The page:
Secrets of State and Other Official Information
(1) Secret of state. A "secret of state" is a governmental secret relating to the national defense or the international relations of the United States.
(2) Official information. "Official information" is information within the custody or control of a department or agency of the government the disclosure of which is shown to be contrary to the public interest and which consists of: (A) intragovernmental opinions or recommendations submitted for consideration in the performance of decisional or policymaking functions, or (B) subject to the provisions of 18 U.S.C. §3500, investigatory files compiled for law enforcement purposes and not otherwise available, or (C) information within the custody or control of a governmental department or agency whether initiated within the department or agency or acquired by it in its exercise of its official responsibilities and not otherwise available to the public pursuant to 5 U.S.C. §552.
(b) General rule of privilege. The government has a privilege to refuse to give evidence and to prevent any person from giving evidence upon a showing of reasonable likelihood of danger that the evidence will disclose a secret of state or official information as defined in this rule.
(c) Procedures. The privilege for secrets of state may be claimed only by the chief officer of the government agency or department administering the subject matter which the secret information sought concerns, but the privilege for official information may be asserted by any attorney representing the government. The required showing may be made in whole or in part in the form of a written statement. The judge may hear the matter in chambers, but all counsel are entitled to inspect the claim and showing and to be heard thereon, except that, in the case of secrets of state, the judge upon motion of the government, may permit the government to make the required showing in the above form in camera. If the judge sustains the privilege upon a showing in camera, the entire text of the governments statements shall be sealed and preserved in the courts records in the event of appeal. In the case of privilege claimed for official information the court may require examination in camera of the information itself. The judge may take any protective measure which the interests of the government and the furtherance of justice may require.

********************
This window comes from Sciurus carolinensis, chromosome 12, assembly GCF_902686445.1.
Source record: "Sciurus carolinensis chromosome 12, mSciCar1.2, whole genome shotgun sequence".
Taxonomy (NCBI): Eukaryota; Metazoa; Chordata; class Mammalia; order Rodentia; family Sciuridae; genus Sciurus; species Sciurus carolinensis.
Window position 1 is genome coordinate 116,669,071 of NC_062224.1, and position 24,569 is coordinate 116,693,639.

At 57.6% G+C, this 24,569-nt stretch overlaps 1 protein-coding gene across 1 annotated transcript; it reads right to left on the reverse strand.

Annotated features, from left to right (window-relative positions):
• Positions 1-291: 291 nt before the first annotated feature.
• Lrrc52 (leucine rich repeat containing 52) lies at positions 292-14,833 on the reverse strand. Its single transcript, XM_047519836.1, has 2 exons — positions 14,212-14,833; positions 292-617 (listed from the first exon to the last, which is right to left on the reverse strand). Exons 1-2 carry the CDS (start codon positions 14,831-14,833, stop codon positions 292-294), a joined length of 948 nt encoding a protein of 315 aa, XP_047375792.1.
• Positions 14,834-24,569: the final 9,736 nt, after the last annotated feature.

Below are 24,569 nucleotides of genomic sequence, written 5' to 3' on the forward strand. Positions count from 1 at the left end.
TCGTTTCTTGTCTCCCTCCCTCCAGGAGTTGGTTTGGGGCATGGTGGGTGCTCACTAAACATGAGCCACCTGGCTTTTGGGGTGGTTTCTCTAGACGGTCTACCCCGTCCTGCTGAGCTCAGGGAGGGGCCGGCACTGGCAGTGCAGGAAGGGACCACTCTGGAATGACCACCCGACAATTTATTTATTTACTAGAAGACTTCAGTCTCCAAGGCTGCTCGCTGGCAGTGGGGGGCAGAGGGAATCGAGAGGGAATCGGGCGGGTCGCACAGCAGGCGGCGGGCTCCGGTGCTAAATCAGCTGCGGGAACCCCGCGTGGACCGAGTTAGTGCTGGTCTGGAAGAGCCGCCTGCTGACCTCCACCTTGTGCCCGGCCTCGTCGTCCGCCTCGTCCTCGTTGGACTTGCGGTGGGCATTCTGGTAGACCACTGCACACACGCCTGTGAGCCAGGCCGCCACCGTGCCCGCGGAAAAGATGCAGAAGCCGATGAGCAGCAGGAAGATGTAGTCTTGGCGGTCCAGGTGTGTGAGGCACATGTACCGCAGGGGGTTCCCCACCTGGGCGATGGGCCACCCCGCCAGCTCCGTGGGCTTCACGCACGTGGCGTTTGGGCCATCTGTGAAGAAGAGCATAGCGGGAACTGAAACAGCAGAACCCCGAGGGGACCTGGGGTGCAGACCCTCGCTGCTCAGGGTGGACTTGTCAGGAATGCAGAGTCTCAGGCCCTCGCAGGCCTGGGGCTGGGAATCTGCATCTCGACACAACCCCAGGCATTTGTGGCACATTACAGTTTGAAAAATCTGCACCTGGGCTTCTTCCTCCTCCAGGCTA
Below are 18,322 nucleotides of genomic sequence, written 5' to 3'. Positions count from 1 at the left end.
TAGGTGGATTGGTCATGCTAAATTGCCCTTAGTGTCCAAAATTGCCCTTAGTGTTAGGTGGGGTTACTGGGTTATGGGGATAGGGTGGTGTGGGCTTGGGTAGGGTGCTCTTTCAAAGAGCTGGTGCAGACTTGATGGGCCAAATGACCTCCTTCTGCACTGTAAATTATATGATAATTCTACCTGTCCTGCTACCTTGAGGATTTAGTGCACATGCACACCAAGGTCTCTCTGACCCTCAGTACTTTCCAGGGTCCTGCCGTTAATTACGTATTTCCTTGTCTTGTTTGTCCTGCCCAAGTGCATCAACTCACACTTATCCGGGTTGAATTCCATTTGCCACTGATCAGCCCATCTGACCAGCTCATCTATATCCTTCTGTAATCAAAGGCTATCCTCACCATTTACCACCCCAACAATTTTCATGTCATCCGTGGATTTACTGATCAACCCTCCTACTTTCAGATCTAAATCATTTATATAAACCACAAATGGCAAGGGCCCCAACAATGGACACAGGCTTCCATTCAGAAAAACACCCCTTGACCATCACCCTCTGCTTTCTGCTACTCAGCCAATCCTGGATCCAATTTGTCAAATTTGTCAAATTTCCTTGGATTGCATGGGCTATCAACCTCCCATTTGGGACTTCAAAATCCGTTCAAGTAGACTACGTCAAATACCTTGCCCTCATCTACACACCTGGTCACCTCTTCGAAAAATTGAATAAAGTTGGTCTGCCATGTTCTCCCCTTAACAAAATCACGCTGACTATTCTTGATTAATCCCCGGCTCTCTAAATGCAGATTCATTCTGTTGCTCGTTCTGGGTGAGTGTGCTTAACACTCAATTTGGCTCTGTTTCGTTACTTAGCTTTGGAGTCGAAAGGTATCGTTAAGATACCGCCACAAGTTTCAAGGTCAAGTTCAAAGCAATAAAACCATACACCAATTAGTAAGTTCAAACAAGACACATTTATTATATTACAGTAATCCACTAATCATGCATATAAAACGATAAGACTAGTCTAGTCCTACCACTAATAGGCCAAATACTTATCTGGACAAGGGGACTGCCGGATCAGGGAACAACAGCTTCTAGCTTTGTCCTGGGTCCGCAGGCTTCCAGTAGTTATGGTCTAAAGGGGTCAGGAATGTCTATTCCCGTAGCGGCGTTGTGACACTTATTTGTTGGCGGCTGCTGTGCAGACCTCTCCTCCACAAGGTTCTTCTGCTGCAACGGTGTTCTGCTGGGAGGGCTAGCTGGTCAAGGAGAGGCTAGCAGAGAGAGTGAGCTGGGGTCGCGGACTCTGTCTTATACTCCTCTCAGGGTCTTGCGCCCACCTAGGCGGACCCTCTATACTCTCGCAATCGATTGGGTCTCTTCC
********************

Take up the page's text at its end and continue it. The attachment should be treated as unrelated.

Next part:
(d) Notice to government. If the circumstances of the case indicate a substantial possibility that a claim of privilege would be appropriate but has not been made because of oversight or lack of knowledge, the judge shall give or cause notice to be given to the officer entitled to claim the privilege and shall stay further proceedings a reasonable time to afford opportunity to assert a claim of privilege.
(e) Effect of sustaining claim. If a claim of privilege is sustained in a proceeding to which the government is a party and it appears that another party is thereby deprived of material evidence, the judge shall make any further orders which the interests of justice require, including striking the testimony of a witness, declaring a mistrial, finding against the government upon an issue as to which the evidence is relevant, or dismissing the action.